Store your tubers for the winter
The dahlia is a beautiful flower, but keeping it can sometimes cause headaches. If this is the first time you are growing dahlias, be aware that you must remove the tubers from the ground in the fall since they cannot stand frost. If you don't want to bother with that, you can always dig them up and bake yourself a great dahlia cake.
If you want to multiply your tubers, here are some tips to help you with winter storage.
First of all, you have to identify your tubers before storing since they all look the same in the end. We identify them using a permanent marker directly on the tuber, so we are sure not to mix them up. If you have several tubers of the same variety, you can only identify the container or place an identification stick inside.
Controlling temperature and humidity
The ideal temperature for storing tubers is between 4°C and 10°C (40-50°F). What is more difficult to maintain is the humidity of the room: it must not be too humid to cause mold nor too dry so as not to dry out the tubers. If you have a garage that you heat to a minimum or a cold room, it is practically ideal if not the coolest place in the house. Unheated garages and sheds should be avoided because of the risk of freezing.
Container for storage
Virtually any container can be used for storage: a cardboard box, a wooden box or plastic bins. If you use the plastic bins, be sure to drill a few holes in the lid to allow air to circulate.
What should I store my tubers with?
You will need to use different materials to "insulate" your tubers while keeping some air circulation so that they remain intact.
Horticultural vermiculite (coarse-grained) can absorb excess moisture without drying out the tuber and allows air circulation in the container. This product is expensive and it is best to wear a mask when handling it. Construction vermiculite should be avoided since small grains and dust can rot your tubers.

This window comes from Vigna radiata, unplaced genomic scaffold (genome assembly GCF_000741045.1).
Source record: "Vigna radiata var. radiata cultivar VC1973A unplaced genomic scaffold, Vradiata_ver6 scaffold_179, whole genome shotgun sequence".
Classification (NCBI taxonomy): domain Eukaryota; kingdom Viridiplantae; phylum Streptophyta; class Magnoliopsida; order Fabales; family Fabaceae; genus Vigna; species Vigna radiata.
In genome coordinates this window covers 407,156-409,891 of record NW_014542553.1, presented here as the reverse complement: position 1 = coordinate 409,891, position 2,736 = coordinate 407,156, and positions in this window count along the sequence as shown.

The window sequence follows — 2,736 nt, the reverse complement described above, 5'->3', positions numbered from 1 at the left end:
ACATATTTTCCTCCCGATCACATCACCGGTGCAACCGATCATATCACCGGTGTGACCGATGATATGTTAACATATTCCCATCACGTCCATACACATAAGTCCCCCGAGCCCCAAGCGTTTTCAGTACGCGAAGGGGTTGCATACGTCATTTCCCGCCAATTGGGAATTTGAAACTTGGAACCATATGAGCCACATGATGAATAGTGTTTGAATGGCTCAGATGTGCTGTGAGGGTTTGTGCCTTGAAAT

Peat moss (also called Peat Moss) gives good results and is not too expensive. On the other hand, it is necessary to pay attention to its humidity level. It may be too wet if the bag has been punctured. If this is the case, do not hesitate to mix it with a dry product (wood shavings for example) to balance the humidity. On the other hand, if the product is too dry, it can dry out your tubers. So you can spray a nice amount of water on the peat moss.
The wood chip
Wood shavings (wood shavings) are the least expensive product. Just like peat moss, you have to be careful with the moisture content if the bag has been punctured. It is also necessary to check that there is not too much sawdust (dust) in the container since this limits the circulation of air and increases the risk of rot. Wood can also absorb excess moisture and allow good air circulation. You can find this product in pet stores that use it as litter or a COOP, a feed mill, horse breeder, etc. Choose the biggest ripe.
Sand can be a product to use.On the other hand, it is heavy to handle and can promote rapid germination in the spring
After choosing your product, you can insulate the bottom of the box with a good layer and place your tubers without them touching each other. If the box allows, lay a new layer of insulation and a new row of tubercles. When your container is full, carefully cover your tubers.
Plastic wrap technique
Personally, we don't use this technique since we would have to buy way too much plastic wrap. However, we know of several other dahlia growers who have had great success with this technique. It's a good alternative if you don't have a lot of tubers.
First, roll a first tuber in the plastic wrap 2 or 3 turns to insulate it well. Place another tuber on top of the first and roll a few more turns. Repeat this sequence with the rest of your tubers. Depending on the size of the tubers, you can make bundles of 10 without any problem. When your package is finished, fold the sides over the package to keep in the humidity.
The miracle recipe
Unfortunately, there is not one way to do it for everyone. Several factors will affect the conservation of tubers: storage location, temperature, humidity, etc. What we recommend is to go and have a look once a month to make sure the tubers are doing well. You will quickly see if it is too hot or if it is too humid. If a tuber is moldy, discard it immediately so as not to mold others in the container.
Keep in mind that we do not keep all of our dahlias. Even if we have a well-tempered cold room, we also sometimes lose tubers during storage.